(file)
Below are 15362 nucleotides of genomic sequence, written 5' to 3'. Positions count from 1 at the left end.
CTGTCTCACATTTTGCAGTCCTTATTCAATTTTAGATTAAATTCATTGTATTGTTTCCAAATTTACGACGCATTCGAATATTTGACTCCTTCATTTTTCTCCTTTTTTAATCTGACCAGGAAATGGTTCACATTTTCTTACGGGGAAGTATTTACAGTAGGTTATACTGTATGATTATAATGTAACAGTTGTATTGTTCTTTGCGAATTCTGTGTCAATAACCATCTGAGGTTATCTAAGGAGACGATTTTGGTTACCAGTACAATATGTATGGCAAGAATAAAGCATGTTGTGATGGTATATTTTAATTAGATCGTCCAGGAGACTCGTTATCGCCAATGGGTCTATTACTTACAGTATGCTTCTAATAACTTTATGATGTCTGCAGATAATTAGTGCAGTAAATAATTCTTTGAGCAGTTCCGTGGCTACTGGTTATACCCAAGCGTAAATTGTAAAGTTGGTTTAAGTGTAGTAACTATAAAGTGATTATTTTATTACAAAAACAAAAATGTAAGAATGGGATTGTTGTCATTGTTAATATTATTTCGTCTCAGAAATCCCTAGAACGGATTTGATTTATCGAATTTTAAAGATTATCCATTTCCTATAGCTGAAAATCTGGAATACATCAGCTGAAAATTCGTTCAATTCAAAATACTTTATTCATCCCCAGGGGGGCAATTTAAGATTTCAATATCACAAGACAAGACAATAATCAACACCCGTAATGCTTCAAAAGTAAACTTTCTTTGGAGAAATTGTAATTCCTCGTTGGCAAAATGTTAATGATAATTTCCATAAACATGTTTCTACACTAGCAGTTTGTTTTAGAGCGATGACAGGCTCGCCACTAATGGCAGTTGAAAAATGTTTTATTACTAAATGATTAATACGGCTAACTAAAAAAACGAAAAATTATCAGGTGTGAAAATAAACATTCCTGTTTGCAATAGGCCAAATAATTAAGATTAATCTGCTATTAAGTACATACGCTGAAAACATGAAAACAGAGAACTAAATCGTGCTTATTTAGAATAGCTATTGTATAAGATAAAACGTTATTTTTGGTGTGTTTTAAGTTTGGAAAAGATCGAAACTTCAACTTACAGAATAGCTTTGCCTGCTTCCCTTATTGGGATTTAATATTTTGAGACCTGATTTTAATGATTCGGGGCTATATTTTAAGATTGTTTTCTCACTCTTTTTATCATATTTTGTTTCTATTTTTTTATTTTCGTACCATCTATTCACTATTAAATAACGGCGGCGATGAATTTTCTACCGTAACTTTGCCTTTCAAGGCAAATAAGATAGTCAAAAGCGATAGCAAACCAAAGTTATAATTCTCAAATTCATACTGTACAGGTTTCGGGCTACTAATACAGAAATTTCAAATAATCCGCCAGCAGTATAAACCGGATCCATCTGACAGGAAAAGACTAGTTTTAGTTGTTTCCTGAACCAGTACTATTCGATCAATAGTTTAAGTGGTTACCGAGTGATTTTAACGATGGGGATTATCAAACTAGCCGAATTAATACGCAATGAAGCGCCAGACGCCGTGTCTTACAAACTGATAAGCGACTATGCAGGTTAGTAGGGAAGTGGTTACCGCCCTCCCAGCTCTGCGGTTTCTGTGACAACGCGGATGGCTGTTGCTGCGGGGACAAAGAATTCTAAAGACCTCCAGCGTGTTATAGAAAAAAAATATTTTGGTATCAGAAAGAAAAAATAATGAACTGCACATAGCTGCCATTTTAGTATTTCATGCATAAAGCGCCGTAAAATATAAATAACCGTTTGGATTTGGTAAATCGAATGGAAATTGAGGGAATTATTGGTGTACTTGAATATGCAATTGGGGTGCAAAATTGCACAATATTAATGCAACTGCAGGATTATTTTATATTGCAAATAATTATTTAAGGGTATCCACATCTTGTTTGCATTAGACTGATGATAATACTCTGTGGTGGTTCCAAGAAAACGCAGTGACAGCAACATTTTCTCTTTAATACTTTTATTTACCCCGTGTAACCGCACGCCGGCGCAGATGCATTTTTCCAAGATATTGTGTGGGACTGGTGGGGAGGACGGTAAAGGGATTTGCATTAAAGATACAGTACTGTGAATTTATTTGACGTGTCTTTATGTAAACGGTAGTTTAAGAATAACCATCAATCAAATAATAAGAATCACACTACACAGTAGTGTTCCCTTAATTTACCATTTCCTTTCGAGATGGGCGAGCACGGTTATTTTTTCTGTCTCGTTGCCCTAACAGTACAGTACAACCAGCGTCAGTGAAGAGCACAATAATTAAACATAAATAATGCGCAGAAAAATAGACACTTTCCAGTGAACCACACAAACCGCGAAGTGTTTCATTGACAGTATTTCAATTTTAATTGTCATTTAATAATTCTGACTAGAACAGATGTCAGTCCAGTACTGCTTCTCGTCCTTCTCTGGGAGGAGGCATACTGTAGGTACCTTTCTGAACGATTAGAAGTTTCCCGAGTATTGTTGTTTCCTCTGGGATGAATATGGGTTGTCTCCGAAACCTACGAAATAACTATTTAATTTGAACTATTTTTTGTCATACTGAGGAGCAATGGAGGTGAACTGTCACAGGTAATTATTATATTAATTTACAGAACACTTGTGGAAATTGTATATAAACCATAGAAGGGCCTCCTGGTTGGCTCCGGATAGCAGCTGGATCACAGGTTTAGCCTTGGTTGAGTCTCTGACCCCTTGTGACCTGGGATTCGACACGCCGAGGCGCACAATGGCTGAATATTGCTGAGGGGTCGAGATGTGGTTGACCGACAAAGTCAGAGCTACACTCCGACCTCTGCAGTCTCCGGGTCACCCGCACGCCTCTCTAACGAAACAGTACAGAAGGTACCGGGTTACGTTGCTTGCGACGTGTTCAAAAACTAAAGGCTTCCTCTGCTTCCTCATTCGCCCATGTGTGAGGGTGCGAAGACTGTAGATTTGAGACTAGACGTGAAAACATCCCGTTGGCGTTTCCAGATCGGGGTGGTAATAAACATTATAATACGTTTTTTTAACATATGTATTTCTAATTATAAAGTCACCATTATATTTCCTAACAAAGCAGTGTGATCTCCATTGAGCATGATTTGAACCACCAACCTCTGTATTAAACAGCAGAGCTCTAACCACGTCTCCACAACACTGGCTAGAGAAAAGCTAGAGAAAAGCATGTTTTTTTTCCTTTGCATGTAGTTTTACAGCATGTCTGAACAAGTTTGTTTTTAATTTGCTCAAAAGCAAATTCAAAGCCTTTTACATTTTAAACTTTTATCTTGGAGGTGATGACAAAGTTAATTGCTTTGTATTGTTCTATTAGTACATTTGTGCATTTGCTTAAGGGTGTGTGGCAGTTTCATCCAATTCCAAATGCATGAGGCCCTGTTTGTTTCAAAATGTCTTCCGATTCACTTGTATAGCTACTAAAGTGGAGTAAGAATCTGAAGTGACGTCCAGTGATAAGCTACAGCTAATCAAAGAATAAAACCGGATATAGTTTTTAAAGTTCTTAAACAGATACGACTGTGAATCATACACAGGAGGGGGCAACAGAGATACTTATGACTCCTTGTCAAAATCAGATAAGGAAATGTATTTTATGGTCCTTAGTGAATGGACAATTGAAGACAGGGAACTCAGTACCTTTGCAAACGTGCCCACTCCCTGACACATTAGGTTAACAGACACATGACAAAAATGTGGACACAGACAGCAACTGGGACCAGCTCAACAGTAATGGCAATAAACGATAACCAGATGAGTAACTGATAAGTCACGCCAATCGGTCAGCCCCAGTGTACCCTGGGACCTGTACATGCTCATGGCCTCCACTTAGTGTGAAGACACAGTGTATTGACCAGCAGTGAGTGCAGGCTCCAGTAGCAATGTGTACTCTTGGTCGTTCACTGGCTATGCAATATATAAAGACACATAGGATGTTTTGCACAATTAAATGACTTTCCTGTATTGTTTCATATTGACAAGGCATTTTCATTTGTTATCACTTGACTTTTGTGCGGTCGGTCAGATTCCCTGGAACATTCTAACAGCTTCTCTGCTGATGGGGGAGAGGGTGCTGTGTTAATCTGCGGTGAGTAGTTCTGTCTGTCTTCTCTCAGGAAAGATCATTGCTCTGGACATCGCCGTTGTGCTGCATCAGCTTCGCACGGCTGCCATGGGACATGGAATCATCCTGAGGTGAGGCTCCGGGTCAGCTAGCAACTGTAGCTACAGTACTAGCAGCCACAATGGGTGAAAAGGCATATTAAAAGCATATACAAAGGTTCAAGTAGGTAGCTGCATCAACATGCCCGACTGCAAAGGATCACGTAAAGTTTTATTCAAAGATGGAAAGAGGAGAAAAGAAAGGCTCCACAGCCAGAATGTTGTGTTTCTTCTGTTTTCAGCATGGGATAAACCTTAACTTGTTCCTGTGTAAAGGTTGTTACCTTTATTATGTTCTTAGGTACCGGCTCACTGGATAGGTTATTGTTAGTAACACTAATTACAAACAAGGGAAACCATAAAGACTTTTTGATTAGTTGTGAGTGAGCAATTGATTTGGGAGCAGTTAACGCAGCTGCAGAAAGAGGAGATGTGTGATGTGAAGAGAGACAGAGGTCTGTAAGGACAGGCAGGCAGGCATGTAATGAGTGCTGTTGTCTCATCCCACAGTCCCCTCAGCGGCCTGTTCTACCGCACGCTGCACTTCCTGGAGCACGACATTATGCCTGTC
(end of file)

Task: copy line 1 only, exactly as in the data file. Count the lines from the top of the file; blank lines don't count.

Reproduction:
Below are 15362 nucleotides of genomic sequence, written 5' to 3'. Positions count from 1 at the left end.